- Our analysis suggests a tangible pathway towards seismic monitoring, with advantages over conventional approaches such as: fewer line-of-sight problems, azimuthally isotropic capture of signals (no cone as for cameras/drones), (largely) independent of vegetation, topography and weather, cheap, relatively small but information-rich data. Do elephants seek to exploit signal-to-noise ratios in their balance of communication mode, depending on local conditions?
Many questions remain and appear. Over what distances are signals in our dataset traceable? Can we decipher a two-way communication via any one mode, or cross-mode (acoustic question, seismic answer)? Can trained networks be applied to different environments? Can we causally link external signals (natural environment, weather, cattle herds) to elephants’ reactions? What is the elephant feet’s seismic efficiency? Can a dense network of lightweight instruments become a prototype for continuous, real-time monitoring at scale? Can we distinguish biological and other constituents within the noise environment? What is the influence of local geology and geophysics on vibrational communication and behaviour? Can we link seasonal, climatic factors to the vigour of the ecosystem’s vibroscape?
So, what’s next for us to address these? In all honesty…. the elephant in the (panel) room has been the (rolling, not water) buck. Beneath that looms a seemingly light-hearted perception of such studies that transcend academia’s self-imposed disciplinary boundaries — boundaries that unfortunately segregate our planet’s interconnected systems along the confines of tertiary education programmes. Nevertheless, after many previous attempts and months spent on submerging our heads in overhead figures, we are grateful to have received support to deploy an autonomous dense, longer-term array in 2023. This will facilitate a proto-monitoring system in proto-realtime for proto-conservation – hopefully pronto. Overcoming some not insignificant obstacles (pandemic, drought, local elections and geopolitical stability, further funding), do stay tuned or get in touch if interested in collaborative deployments and support over the coming years.
We suggest monitoring techniques should strive to maximise the following factors for instrumentation: non-invasive, implementable, high-grade, analysable, (culturally) contextual. A tall order, but seismic node instrumentation is promising on those accounts, potentially opening a path (if multi-scattered and diffusive) to learn, alongside local communities, about the interplay between megafauna, other species and everchanging environmental conditions.
Not only akin to Copernicus’ universal revelations (pun EGUrly intended), our perception as to how central we place our human existence and communication skills within the vast natural, complex environment is, and this may warm seismologists’ core organs even more, somewhat inversely proportional to the amount of informative data and theory available: The more data-informed evidence, the less central and special we find ourselves to be in our world. If we recorded the entire 4D multi-scale vibroscape, elephant only knows how much information exchange and communication there might be bopping about the underworld. As our blip (direct P-arrival, coda?) of human history and knowledge has shown, expect the unexpected in changing perspectives. What is the role of vibrational senses in active and subconscious information gathering, communication, intra- and inter-species? How deeply learned and evolved is elephants’ AI (animal intelligence) over 50 million years to sense hitherto unknown signals for natural hazards over multi-scale distances? There’s been a few million eight-tons of training data! Can they triangulate and characterise vibrational events, or detect the water table’s hyper-surface by rumbling – seismic 3D imaging for mere survival by (reverse-time) migration? Are we still entirely poking around in the dark regarding a stealth mechanical mode of interspecies communication, or a well-developed solid-medium languages within the animal world? Elephants, dik-diks, pythons and African bees seismically arranging their time slots at the water dam? Cattle herds jointly triangulating a roaming lion in real-time? Disparate elephant family members exchanging advances over a seismic dating platform? Interspecies group psychoseismolinguistics? Without more data and insight, keeping an open mind, ear to and our feet on the ground, the answer to all these questions is not: No. We know that we don’t know – no matter how densely populated our prior.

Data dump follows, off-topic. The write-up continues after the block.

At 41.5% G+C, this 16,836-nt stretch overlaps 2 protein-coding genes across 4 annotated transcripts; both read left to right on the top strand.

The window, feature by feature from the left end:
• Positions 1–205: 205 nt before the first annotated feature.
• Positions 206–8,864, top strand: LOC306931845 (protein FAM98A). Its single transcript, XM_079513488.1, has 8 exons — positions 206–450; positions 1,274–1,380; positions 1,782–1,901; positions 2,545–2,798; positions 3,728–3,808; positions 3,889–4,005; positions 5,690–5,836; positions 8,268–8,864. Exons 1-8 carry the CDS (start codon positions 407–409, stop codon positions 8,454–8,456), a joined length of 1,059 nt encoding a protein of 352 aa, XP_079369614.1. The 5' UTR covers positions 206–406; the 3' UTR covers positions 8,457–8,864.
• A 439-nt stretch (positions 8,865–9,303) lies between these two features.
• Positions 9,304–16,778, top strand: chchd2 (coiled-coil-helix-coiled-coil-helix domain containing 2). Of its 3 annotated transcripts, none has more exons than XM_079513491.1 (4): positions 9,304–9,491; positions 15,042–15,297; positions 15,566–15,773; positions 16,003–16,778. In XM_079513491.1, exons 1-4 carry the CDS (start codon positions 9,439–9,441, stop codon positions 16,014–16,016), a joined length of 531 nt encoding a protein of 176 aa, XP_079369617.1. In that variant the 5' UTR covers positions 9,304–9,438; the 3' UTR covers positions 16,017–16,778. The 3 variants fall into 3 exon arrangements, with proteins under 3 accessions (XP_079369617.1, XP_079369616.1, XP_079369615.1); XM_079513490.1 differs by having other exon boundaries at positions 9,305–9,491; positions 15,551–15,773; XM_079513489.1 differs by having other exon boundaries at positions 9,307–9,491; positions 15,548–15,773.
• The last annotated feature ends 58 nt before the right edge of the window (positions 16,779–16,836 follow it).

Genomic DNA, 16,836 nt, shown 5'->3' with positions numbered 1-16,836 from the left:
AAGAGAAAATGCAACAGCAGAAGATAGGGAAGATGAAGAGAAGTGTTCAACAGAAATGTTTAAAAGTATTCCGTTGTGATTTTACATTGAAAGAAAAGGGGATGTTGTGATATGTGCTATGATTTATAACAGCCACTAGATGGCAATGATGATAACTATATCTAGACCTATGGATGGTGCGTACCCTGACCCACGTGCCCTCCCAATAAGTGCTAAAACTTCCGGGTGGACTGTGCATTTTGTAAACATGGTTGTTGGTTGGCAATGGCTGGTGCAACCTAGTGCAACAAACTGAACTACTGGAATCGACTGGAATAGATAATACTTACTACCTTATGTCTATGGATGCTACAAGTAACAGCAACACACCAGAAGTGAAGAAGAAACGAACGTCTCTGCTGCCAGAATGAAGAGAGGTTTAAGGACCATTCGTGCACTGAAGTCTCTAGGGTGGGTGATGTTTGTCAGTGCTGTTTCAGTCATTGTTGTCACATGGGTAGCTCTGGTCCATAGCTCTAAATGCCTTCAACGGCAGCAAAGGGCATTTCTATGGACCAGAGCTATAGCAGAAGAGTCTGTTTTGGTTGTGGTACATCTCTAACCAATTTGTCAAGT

For an inquisitive species (ourselves as much as other animals), there is much scope to better understand the vibroscape of our complex life-support systems in a non-invasive, sustainable manner. As our human world encroaches upon every last glimpse of rock, flora and fauna, the planet gets ever smaller – we have to listen to all voices and cracks in our environment to protect it, to undo anthropogenic devastation as much as human starvation, especially in the dire face of the greatest crisis facing life on Earth ever since the Jurassic: potentially tumbling over the tipping points of biodiversity loss, climate heating, and large-scale extinction. The elephant is calling, and we must go (non-invasively, to listen and act to protect them and ourselves).
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Featured Image (Top): There’s more than one elephant, and we’re in their room. A seismic near-source of the menacing character. Copyright: Paula Koelemeijer & Tarje Nissen-Meyer